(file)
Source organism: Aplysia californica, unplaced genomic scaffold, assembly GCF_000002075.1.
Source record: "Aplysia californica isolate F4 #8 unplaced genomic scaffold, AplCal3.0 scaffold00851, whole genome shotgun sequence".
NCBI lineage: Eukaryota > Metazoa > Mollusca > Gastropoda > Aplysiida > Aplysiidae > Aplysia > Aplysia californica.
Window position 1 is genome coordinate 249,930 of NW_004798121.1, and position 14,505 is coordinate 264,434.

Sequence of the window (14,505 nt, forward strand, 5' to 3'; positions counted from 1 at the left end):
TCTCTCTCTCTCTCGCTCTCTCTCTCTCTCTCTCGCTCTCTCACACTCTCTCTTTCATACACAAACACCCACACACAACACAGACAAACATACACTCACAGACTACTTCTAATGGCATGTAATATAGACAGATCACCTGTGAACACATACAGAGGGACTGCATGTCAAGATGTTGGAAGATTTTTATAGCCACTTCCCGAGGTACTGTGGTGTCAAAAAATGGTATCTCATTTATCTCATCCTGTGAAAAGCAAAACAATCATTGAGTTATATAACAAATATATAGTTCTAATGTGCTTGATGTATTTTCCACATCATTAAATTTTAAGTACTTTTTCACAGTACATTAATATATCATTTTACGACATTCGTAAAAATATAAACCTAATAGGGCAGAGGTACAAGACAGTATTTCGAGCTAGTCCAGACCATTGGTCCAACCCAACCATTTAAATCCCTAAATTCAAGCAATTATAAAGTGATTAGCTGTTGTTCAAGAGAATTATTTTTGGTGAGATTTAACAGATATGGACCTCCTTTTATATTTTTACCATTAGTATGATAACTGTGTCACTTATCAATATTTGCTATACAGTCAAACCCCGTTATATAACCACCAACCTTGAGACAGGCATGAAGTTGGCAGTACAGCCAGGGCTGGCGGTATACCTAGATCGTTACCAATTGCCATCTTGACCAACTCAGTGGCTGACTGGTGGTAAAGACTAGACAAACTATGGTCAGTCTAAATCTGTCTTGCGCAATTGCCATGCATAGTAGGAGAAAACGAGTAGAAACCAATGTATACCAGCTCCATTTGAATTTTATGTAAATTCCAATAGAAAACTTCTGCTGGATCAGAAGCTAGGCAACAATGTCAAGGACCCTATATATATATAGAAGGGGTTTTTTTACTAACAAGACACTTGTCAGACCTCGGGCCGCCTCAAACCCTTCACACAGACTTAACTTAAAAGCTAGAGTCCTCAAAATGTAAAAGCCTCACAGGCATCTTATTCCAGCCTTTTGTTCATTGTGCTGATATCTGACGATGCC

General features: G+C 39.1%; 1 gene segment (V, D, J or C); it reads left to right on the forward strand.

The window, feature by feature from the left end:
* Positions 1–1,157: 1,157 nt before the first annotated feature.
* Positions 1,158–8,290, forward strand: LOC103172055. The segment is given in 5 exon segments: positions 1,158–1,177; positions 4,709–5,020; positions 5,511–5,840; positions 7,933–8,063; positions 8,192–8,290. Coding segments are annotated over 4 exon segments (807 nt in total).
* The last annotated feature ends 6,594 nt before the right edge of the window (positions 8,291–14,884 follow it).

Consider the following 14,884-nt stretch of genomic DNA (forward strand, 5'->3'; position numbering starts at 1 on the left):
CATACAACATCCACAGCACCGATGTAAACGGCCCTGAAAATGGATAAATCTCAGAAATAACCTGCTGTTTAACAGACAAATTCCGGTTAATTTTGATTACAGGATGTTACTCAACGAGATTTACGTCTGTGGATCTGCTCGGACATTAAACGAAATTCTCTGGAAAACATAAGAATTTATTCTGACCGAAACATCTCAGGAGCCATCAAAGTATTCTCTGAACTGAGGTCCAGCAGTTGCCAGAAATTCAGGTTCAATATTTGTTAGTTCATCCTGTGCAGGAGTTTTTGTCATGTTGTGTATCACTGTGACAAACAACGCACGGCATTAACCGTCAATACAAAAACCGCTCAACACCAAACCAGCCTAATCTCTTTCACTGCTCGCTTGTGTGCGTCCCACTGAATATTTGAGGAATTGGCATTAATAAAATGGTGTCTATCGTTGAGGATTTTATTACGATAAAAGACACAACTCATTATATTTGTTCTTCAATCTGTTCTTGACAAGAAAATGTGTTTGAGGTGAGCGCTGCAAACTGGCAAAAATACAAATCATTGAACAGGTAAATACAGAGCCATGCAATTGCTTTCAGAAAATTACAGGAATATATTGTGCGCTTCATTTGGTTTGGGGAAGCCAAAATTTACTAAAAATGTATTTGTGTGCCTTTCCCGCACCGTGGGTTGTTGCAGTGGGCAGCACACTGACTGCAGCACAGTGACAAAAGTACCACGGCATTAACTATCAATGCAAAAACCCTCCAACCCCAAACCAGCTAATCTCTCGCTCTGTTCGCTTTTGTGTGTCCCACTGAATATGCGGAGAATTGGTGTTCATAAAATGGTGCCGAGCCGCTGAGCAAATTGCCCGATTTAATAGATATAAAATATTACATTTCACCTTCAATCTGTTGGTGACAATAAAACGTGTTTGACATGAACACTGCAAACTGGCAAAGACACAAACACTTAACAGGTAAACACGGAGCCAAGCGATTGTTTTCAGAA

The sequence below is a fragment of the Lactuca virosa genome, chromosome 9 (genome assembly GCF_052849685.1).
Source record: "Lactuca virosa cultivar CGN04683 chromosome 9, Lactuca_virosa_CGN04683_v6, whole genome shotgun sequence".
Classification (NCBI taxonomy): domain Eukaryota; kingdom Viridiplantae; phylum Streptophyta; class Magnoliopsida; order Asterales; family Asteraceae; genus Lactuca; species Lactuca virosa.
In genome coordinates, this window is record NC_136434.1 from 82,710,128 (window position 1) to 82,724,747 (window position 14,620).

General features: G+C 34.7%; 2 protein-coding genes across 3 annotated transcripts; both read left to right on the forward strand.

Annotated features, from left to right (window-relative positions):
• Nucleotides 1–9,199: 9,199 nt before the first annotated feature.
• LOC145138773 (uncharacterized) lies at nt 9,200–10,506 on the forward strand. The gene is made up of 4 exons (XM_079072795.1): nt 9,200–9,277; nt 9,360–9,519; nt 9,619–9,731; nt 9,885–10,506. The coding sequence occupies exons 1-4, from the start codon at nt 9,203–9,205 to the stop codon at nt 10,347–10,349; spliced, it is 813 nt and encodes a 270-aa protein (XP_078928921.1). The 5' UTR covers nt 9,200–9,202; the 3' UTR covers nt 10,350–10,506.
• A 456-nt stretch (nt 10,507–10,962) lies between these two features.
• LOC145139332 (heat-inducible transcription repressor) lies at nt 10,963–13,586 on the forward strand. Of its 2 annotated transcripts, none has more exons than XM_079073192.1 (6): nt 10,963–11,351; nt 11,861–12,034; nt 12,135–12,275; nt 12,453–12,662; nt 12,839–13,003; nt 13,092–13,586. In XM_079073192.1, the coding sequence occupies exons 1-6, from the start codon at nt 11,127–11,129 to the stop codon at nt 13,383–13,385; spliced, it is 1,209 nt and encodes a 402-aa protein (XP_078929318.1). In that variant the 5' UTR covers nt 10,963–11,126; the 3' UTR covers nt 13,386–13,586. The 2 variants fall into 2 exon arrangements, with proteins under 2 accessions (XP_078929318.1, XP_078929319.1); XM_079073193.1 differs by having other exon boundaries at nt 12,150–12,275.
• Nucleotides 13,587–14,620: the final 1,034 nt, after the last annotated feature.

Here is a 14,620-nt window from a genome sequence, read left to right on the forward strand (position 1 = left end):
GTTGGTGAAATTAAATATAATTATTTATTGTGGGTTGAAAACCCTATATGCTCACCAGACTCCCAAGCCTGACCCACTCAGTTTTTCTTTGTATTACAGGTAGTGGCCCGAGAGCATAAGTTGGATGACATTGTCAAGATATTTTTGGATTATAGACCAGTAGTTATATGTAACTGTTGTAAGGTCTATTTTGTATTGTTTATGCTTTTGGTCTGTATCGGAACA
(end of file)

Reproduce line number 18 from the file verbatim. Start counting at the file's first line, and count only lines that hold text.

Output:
General features: G+C 34.7%; 2 protein-coding genes across 3 annotated transcripts; both read left to right on the forward strand.